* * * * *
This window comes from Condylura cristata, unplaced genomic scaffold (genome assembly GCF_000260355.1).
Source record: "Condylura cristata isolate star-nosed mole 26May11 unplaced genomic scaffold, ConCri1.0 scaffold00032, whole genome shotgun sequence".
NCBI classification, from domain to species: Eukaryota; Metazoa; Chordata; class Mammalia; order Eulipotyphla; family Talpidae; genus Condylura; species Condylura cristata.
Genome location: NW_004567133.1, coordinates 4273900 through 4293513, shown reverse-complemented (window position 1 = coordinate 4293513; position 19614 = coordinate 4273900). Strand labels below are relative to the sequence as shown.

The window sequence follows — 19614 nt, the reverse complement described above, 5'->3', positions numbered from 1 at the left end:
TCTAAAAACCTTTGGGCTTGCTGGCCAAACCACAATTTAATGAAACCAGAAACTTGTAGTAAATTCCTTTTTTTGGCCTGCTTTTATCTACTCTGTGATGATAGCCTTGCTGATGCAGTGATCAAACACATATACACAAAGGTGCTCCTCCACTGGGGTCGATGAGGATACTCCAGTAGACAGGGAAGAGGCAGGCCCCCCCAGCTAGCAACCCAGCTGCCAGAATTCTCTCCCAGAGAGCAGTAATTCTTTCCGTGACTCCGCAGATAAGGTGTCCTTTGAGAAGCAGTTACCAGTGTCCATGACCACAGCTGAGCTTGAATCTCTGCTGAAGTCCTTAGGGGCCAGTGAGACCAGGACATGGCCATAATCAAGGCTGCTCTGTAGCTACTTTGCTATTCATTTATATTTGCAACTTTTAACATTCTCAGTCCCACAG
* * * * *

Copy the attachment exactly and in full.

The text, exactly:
This window comes from Condylura cristata, unplaced genomic scaffold (genome assembly GCF_000260355.1).
Source record: "Condylura cristata isolate star-nosed mole 26May11 unplaced genomic scaffold, ConCri1.0 scaffold00032, whole genome shotgun sequence".
NCBI classification, from domain to species: Eukaryota; Metazoa; Chordata; class Mammalia; order Eulipotyphla; family Talpidae; genus Condylura; species Condylura cristata.
Genome location: NW_004567133.1, coordinates 4273900 through 4293513, shown reverse-complemented (window position 1 = coordinate 4293513; position 19614 = coordinate 4273900). Strand labels below are relative to the sequence as shown.

The window sequence follows — 19614 nt, the reverse complement described above, 5'->3', positions numbered from 1 at the left end:
TCTAAAAACCTTTGGGCTTGCTGGCCAAACCACAATTTAATGAAACCAGAAACTTGTAGTAAATTCCTTTTTTTGGCCTGCTTTTATCTACTCTGTGATGATAGCCTTGCTGATGCAGTGATCAAACACATATACACAAAGGTGCTCCTCCACTGGGGTCGATGAGGATACTCCAGTAGACAGGGAAGAGGCAGGCCCCCCCAGCTAGCAACCCAGCTGCCAGAATTCTCTCCCAGAGAGCAGTAATTCTTTCCGTGACTCCGCAGATAAGGTGTCCTTTGAGAAGCAGTTACCAGTGTCCATGACCACAGCTGAGCTTGAATCTCTGCTGAAGTCCTTAGGGGCCAGTGAGACCAGGACATGGCCATAATCAAGGCTGCTCTGTAGCTACTTTGCTATTCATTTATATTTGCAACTTTTAACATTCTCAGTCCCACAG